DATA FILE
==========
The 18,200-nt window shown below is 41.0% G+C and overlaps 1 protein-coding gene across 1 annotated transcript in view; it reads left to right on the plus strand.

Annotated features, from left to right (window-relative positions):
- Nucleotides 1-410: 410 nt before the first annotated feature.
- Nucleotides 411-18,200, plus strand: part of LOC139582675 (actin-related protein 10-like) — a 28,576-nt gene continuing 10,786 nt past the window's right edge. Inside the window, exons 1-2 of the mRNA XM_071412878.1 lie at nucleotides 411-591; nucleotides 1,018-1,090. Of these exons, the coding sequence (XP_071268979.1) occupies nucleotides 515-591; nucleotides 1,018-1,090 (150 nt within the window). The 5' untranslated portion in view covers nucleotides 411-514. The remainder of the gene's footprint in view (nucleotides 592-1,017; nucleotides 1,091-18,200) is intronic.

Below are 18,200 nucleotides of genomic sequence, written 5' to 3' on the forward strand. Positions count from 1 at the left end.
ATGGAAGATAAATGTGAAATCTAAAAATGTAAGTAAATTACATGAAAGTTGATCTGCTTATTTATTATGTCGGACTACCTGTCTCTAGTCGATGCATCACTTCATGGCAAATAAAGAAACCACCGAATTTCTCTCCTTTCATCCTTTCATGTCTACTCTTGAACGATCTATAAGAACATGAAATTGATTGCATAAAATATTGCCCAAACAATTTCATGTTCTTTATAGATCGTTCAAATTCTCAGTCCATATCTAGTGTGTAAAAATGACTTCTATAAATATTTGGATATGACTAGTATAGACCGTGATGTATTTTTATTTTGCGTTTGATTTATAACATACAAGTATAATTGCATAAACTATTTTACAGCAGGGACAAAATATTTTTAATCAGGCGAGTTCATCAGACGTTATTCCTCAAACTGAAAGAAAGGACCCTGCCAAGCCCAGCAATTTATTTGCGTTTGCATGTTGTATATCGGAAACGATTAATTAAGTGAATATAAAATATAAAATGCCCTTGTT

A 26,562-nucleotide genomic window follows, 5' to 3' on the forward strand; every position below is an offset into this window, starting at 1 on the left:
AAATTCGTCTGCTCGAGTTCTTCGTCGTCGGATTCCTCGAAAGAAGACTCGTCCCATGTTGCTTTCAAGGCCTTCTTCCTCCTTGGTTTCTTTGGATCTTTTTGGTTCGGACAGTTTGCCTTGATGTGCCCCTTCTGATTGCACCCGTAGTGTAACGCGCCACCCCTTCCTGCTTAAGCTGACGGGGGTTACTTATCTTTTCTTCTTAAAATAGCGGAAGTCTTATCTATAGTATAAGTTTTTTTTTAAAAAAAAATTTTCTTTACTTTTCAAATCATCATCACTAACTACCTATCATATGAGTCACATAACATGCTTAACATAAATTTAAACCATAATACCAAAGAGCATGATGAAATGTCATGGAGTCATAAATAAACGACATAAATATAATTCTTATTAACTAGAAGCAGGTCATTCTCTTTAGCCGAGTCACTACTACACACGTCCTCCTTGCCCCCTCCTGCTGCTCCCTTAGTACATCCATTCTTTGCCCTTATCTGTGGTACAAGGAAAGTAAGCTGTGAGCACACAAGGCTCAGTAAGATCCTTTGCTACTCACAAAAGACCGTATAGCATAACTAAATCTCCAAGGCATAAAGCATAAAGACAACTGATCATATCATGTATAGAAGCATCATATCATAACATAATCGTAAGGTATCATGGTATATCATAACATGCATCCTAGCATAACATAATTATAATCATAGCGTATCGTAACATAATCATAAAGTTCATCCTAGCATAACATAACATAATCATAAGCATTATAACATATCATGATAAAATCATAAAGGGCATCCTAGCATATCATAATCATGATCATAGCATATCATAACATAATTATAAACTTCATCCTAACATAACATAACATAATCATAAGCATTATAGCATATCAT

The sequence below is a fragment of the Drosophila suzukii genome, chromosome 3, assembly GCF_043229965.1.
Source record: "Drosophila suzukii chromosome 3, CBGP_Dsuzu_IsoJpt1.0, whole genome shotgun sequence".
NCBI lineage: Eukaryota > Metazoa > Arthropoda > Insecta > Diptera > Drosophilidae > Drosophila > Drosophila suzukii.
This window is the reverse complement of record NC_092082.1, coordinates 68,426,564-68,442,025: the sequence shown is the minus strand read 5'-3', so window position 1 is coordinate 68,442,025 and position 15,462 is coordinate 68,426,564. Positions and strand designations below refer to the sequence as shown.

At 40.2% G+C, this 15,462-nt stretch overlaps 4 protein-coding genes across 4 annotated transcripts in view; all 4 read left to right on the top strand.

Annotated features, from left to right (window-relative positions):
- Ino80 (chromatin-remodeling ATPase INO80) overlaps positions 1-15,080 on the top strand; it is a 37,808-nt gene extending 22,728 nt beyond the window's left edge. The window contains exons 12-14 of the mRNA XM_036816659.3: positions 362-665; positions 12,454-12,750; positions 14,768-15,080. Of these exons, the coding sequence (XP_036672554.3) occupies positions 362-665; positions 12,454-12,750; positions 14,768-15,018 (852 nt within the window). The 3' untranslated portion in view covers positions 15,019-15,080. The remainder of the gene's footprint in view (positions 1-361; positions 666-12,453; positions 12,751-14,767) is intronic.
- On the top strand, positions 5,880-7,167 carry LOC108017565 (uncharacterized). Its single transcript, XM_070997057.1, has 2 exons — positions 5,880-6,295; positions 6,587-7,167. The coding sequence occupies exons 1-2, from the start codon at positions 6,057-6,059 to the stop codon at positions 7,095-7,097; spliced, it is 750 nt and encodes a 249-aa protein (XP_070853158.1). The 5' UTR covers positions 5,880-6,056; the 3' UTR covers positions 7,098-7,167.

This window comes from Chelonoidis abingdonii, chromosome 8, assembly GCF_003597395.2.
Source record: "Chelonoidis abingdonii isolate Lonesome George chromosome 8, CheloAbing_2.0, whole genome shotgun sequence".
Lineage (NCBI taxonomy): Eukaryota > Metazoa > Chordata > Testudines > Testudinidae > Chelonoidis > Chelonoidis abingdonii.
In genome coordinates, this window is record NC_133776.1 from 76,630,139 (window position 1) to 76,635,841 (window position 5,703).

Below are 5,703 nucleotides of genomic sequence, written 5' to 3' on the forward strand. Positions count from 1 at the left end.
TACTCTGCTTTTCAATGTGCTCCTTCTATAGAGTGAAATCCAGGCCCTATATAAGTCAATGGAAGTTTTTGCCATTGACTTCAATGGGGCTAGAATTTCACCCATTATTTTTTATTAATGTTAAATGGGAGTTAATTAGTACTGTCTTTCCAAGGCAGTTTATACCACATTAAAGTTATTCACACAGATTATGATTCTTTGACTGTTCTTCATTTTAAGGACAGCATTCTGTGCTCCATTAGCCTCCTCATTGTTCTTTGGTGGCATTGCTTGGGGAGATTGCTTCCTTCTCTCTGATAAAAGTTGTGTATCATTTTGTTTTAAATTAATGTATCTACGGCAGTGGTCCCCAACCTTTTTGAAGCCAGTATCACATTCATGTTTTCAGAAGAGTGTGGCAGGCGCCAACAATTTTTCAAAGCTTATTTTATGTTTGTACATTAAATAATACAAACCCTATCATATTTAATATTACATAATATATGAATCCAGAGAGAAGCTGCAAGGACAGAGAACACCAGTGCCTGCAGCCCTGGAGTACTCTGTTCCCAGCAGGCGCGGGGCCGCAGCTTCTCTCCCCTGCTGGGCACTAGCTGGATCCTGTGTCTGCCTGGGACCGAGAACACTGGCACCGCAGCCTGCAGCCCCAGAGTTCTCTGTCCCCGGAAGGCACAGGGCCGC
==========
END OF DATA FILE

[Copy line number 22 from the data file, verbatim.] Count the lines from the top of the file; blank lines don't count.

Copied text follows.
TACTCTGCTTTTCAATGTGCTCCTTCTATAGAGTGAAATCCAGGCCCTATATAAGTCAATGGAAGTTTTTGCCATTGACTTCAATGGGGCTAGAATTTCACCCATTATTTTTTATTAATGTTAAATGGGAGTTAATTAGTACTGTCTTTCCAAGGCAGTTTATACCACATTAAAGTTATTCACACAGATTATGATTCTTTGACTGTTCTTCATTTTAAGGACAGCATTCTGTGCTCCATTAGCCTCCTCATTGTTCTTTGGTGGCATTGCTTGGGGAGATTGCTTCCTTCTCTCTGATAAAAGTTGTGTATCATTTTGTTTTAAATTAATGTATCTACGGCAGTGGTCCCCAACCTTTTTGAAGCCAGTATCACATTCATGTTTTCAGAAGAGTGTGGCAGGCGCCAACAATTTTTCAAAGCTTATTTTATGTTTGTACATTAAATAATACAAACCCTATCATATTTAATATTACATAATATATGAATCCAGAGAGAAGCTGCAAGGACAGAGAACACCAGTGCCTGCAGCCCTGGAGTACTCTGTTCCCAGCAGGCGCGGGGCCGCAGCTTCTCTCCCCTGCTGGGCACTAGCTGGATCCTGTGTCTGCCTGGGACCGAGAACACTGGCACCGCAGCCTGCAGCCCCAGAGTTCTCTGTCCCCGGAAGGCACAGGGCCGC